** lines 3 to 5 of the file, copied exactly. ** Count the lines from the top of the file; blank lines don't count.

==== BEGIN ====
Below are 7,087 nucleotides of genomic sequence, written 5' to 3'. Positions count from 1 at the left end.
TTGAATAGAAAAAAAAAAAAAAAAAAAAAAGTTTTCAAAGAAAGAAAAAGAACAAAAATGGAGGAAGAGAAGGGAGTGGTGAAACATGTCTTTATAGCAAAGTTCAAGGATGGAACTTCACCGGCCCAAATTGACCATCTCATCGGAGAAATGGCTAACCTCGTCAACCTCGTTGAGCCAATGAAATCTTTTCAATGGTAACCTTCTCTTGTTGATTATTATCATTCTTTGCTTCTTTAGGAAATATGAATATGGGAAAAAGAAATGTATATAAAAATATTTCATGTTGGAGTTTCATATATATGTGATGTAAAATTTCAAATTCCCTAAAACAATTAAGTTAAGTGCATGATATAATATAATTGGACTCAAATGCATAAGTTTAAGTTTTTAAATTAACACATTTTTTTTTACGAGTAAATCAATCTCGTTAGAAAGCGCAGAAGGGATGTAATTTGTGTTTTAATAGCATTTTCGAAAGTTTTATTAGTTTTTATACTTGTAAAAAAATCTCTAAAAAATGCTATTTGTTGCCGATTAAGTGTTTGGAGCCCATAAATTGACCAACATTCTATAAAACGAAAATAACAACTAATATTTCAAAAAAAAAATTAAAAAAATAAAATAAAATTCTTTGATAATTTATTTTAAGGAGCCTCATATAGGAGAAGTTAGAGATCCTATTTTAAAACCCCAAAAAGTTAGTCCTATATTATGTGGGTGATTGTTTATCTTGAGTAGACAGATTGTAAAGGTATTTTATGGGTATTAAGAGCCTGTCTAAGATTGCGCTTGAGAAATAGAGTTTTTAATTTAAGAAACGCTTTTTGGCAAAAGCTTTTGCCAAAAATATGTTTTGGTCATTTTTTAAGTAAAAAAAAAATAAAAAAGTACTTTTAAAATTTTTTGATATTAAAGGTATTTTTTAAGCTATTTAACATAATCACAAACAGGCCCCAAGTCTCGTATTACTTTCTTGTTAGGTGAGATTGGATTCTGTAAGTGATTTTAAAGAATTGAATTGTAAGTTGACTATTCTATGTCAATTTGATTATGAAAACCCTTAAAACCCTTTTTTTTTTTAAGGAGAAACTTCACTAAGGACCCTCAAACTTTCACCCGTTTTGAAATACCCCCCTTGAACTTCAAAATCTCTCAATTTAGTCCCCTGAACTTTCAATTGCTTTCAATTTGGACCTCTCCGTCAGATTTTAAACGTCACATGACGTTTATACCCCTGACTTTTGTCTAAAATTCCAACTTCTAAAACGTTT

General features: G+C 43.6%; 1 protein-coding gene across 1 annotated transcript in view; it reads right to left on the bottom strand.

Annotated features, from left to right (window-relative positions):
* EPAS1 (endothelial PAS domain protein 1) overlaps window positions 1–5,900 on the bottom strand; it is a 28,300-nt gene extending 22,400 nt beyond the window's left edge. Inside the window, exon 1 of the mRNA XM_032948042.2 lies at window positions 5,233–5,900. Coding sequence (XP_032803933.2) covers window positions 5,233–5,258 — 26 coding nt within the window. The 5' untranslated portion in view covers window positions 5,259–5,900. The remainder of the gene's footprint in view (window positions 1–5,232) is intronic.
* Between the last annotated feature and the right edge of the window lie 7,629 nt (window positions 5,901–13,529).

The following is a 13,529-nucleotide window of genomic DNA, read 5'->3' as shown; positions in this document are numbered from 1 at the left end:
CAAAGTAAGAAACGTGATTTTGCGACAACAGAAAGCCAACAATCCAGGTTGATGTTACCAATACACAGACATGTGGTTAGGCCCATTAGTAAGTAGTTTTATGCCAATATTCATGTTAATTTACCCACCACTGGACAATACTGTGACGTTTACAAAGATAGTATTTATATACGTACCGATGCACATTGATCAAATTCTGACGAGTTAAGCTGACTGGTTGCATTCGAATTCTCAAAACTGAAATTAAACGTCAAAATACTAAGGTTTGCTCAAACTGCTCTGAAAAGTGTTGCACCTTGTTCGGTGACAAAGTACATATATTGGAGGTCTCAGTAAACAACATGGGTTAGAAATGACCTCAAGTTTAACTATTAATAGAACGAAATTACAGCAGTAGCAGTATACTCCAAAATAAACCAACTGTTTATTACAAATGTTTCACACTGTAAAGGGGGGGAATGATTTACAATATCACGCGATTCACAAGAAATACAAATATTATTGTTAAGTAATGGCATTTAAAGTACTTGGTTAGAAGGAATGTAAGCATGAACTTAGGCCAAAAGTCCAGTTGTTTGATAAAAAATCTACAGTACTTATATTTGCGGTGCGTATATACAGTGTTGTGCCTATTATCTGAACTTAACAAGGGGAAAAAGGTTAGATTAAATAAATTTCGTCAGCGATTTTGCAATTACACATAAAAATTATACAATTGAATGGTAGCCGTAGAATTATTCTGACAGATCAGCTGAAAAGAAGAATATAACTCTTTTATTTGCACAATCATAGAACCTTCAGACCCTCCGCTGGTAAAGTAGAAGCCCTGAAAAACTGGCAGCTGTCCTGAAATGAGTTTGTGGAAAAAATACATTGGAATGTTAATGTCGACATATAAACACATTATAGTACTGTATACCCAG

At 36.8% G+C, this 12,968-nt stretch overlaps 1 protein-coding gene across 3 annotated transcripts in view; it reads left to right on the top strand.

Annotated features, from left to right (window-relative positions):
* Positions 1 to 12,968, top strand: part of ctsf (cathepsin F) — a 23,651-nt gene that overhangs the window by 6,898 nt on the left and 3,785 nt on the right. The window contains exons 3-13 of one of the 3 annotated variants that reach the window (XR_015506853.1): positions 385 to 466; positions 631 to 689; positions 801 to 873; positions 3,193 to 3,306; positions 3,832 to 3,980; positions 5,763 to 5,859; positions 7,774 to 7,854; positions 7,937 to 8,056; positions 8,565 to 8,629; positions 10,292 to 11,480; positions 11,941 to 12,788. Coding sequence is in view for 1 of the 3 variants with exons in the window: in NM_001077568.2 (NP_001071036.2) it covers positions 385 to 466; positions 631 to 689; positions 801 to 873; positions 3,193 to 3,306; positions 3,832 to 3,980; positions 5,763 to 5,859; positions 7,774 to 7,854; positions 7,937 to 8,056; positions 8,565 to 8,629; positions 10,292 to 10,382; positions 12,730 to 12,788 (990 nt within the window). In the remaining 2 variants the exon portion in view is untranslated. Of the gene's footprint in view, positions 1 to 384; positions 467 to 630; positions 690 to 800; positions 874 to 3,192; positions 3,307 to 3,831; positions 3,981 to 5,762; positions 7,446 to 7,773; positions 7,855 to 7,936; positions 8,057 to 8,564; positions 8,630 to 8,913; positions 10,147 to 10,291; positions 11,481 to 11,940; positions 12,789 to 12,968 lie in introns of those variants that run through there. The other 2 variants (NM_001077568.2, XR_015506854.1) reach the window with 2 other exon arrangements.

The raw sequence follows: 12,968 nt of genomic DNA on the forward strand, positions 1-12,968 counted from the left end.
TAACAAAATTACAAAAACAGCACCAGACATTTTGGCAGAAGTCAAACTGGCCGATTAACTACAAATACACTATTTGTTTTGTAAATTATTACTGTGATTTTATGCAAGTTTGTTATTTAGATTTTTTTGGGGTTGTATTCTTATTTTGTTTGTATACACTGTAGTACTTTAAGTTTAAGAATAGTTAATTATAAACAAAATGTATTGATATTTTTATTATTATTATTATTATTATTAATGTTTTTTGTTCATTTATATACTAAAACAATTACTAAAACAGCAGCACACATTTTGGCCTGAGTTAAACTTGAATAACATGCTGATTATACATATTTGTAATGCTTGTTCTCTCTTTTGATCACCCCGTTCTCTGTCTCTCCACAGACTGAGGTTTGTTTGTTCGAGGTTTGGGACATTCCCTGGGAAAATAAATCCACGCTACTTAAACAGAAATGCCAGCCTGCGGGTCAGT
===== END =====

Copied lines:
General features: G+C 43.6%; 1 protein-coding gene across 1 annotated transcript in view; it reads right to left on the bottom strand.

Annotated features, from left to right (window-relative positions):
* EPAS1 (endothelial PAS domain protein 1) overlaps window positions 1–5,900 on the bottom strand; it is a 28,300-nt gene extending 22,400 nt beyond the window's left edge. Inside the window, exon 1 of the mRNA XM_032948042.2 lies at window positions 5,233–5,900. Coding sequence (XP_032803933.2) covers window positions 5,233–5,258 — 26 coding nt within the window. The 5' untranslated portion in view covers window positions 5,259–5,900. The remainder of the gene's footprint in view (window positions 1–5,232) is intronic.